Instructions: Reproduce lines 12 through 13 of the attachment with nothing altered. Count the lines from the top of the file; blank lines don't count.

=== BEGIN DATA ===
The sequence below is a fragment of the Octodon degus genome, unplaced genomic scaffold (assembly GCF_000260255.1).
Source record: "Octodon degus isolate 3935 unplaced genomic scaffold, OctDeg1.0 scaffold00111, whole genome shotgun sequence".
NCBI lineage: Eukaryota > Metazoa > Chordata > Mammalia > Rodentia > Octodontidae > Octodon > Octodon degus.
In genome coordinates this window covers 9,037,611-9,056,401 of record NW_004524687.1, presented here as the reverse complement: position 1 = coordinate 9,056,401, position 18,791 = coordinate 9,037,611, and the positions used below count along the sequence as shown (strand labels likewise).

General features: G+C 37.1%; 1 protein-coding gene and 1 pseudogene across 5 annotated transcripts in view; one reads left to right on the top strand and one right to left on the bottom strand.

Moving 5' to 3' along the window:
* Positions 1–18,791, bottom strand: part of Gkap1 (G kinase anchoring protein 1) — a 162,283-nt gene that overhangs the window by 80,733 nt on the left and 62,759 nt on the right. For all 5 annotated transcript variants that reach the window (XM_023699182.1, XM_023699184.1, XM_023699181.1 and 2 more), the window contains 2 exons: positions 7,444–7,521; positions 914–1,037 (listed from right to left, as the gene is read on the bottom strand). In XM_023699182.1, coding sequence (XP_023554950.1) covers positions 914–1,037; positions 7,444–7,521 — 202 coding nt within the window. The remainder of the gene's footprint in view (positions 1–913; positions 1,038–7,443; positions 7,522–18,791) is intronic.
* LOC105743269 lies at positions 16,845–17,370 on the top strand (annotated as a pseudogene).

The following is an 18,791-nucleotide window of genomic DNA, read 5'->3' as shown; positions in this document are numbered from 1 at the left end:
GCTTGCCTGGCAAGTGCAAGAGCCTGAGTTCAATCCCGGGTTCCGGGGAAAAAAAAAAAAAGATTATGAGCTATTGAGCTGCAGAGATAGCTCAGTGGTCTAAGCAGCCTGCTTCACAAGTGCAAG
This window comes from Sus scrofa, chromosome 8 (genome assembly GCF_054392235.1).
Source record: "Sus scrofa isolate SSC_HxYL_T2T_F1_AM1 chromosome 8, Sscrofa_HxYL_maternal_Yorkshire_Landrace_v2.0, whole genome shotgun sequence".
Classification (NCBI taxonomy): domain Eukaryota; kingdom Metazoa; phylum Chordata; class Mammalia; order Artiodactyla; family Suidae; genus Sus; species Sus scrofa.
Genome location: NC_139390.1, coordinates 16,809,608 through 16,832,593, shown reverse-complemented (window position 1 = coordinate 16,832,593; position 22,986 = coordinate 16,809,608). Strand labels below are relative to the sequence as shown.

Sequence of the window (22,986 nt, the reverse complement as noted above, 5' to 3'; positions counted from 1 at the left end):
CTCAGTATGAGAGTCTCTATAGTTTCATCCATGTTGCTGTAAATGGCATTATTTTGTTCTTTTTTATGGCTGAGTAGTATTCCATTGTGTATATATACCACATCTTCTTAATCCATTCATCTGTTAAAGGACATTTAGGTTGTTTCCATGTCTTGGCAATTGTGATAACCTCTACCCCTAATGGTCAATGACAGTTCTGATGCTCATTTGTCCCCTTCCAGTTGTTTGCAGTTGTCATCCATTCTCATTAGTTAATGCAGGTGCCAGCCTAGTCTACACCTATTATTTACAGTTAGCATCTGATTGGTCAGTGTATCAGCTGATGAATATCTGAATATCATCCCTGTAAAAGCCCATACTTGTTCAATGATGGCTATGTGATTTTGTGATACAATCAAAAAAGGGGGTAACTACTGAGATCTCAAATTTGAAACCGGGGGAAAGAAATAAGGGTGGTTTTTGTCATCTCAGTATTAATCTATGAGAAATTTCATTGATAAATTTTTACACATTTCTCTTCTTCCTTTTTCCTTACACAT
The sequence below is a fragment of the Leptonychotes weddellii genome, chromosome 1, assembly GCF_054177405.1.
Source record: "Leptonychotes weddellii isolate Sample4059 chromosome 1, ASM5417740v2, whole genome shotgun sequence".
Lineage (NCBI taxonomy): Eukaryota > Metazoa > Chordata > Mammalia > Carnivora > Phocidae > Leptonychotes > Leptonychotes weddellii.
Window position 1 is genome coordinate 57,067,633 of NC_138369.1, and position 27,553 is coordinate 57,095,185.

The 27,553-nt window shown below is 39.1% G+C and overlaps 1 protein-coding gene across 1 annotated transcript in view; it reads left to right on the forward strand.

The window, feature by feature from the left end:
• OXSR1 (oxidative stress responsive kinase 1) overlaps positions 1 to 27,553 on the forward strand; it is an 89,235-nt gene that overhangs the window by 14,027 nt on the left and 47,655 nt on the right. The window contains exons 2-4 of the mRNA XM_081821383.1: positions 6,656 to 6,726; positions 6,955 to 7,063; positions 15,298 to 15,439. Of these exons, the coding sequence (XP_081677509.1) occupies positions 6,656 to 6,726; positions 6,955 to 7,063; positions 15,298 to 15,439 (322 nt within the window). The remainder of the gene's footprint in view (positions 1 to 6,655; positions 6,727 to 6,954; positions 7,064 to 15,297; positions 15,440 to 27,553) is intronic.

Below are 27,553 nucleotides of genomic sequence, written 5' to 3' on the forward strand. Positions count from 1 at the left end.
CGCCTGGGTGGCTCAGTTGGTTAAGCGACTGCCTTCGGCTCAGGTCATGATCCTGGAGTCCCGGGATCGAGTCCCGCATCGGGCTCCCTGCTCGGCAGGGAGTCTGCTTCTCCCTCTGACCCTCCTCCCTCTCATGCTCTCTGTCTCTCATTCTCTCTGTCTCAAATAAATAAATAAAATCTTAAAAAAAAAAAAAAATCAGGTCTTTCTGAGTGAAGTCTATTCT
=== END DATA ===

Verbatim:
Source record: "Sus scrofa isolate SSC_HxYL_T2T_F1_AM1 chromosome 8, Sscrofa_HxYL_maternal_Yorkshire_Landrace_v2.0, whole genome shotgun sequence".
Classification (NCBI taxonomy): domain Eukaryota; kingdom Metazoa; phylum Chordata; class Mammalia; order Artiodactyla; family Suidae; genus Sus; species Sus scrofa.